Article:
Plain English Summary
Background and study aims
Children with intellectual disability (ID) have a low level of intellectual ability and usually need help with everyday tasks (e.g., self-care, communication). Children with ID also are more likely to have challenging behaviour and parents are more likely to experience additional stress than parents of children without ID. A parenting programme has been developed for parents of young children (aged 1½ to 5 years) with ID called Early Positive Approaches to Support (E-PAtS). In E-PAtS, parents are taught in a group to learn practical strategies over 8 weeks that help them to look after themselves, and help them with their child’s development. A parent of a child with ID and a parenting professional co-deliver E-PAtS, after they receive training themselves. The aim of this study is to assess the feasibility of delivering E-PAtS successfully to parents/caregivers of children with ID by community parenting support provider organisations. If the study works well a much larger study can be planned in future.
Who can participate?
Families with at least one child with an ID aged 18 months to 5 years
What does the study involve?
Participating families are randomly allocated to either attend E-PAtS group sessions, which run for 8 weeks (2.5 hours a week), or to only receive usual care (with the option to attend E-PAtS 12 months later). All families also continue to receive usual practice in their local area. Mothers, fathers and other adult caregivers in the home are invited to take part. All parents, whether they attend the E-PAtS groups or not, are asked questions about what may have changed for them during E-PAtS. The most important questions are changes in parents’ psychological well-being. Other measures include: the parents’ mental health, positive perceptions, approaches to parenting, relationships with their partner (if they have one) and child with ID, the positive and problem behaviour of a brother or sister, sibling relationships, and how much the families access a variety of different services (especially social care, health services). The study also assesses whether parents are willing to take part in the research, if they attend most of the E-PAtS course, whether they complete the research measures, and whether organisations who deliver parenting courses would be interested in taking part in a larger study. After the E-PAtS courses have been run, mothers and fathers, the people who deliver E-PAtS, and people from the organisations providing E-PAtS are also interviewed about what encouraged them to take part in the research, what got in the way of this, and their positive and difficult experiences in the E-PAtS groups.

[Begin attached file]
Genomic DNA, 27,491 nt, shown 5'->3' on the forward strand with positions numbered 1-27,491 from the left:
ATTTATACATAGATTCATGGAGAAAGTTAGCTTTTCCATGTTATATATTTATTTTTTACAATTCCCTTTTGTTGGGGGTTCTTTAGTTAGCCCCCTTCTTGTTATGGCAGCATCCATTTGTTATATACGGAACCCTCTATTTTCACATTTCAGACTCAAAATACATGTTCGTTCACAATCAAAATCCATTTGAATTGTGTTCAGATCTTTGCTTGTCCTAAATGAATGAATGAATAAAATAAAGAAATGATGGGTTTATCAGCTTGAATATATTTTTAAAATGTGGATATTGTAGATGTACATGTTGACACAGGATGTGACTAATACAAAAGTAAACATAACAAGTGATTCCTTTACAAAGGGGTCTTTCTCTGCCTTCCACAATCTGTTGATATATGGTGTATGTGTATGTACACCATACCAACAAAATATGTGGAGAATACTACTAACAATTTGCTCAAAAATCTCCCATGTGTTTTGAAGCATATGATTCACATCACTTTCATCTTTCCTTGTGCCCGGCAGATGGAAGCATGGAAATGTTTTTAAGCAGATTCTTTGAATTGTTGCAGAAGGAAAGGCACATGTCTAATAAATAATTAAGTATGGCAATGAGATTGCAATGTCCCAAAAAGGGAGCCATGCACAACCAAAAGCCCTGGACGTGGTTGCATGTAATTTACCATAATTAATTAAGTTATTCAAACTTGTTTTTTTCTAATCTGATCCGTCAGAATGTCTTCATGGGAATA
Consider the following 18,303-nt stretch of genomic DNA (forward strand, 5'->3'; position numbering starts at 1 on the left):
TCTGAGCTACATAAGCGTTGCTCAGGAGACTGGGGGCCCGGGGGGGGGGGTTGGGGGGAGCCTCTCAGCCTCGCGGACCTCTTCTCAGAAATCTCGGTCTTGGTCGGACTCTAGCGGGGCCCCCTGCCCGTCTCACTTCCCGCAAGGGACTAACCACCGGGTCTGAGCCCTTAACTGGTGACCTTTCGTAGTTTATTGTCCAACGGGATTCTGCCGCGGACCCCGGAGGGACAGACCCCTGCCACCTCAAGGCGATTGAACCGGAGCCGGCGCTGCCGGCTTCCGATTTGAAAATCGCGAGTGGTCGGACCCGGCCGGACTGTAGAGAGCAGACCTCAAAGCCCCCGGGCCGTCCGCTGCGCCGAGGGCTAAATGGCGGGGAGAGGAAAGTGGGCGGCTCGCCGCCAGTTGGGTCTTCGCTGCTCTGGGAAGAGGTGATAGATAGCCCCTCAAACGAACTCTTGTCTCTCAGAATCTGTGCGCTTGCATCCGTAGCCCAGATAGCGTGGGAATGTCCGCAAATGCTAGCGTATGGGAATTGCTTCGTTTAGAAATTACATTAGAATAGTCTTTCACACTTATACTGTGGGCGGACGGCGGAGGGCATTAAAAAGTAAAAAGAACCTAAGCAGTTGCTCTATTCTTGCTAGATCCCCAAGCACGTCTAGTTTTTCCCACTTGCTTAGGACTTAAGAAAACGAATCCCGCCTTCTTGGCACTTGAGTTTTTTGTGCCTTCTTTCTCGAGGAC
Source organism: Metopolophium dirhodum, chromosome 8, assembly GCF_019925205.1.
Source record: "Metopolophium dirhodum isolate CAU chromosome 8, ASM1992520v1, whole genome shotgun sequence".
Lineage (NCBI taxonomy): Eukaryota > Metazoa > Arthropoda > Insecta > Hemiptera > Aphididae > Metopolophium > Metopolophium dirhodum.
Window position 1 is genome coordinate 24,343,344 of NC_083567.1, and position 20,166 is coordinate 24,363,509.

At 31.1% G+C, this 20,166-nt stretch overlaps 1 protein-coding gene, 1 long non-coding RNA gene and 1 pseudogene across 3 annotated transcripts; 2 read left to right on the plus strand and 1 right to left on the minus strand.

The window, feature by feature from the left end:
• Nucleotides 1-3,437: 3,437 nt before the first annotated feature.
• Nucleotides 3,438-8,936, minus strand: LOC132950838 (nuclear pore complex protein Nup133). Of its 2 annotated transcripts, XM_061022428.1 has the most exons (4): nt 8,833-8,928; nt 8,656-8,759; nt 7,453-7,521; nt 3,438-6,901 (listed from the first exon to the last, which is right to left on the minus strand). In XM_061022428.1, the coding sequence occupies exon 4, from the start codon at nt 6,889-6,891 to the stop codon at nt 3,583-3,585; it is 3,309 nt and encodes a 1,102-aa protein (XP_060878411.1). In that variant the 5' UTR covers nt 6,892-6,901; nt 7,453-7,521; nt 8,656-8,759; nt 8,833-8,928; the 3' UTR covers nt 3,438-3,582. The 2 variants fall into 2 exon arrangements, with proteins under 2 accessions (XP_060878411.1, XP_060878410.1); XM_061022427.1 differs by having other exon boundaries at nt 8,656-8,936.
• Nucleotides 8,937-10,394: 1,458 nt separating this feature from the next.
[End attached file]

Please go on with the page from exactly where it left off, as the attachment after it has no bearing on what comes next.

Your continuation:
What are the possible benefits and risks of participating?
Because E-PAtS is a new programme, it is not yet known whether it will benefit parents but by taking part in this study participants will be helping the researchers answer whether the E-PAtS group sessions are beneficial to parents of children with learning disability. The results of this study may benefit parents of children with learning disability in the future. If participants take part in this study they may or may not be selected to attend an E-PATS group straightaway. Whether or not participants take part in an E-PAtS group, they will be asked to spare some time to fill out questionnaires. The questionnaires and E-PAtS group sessions include positive things, but will also ask participants to reflect on challenges they may face with their child. However, it is not thought that taking part in the study will pose any risk to parents or their children.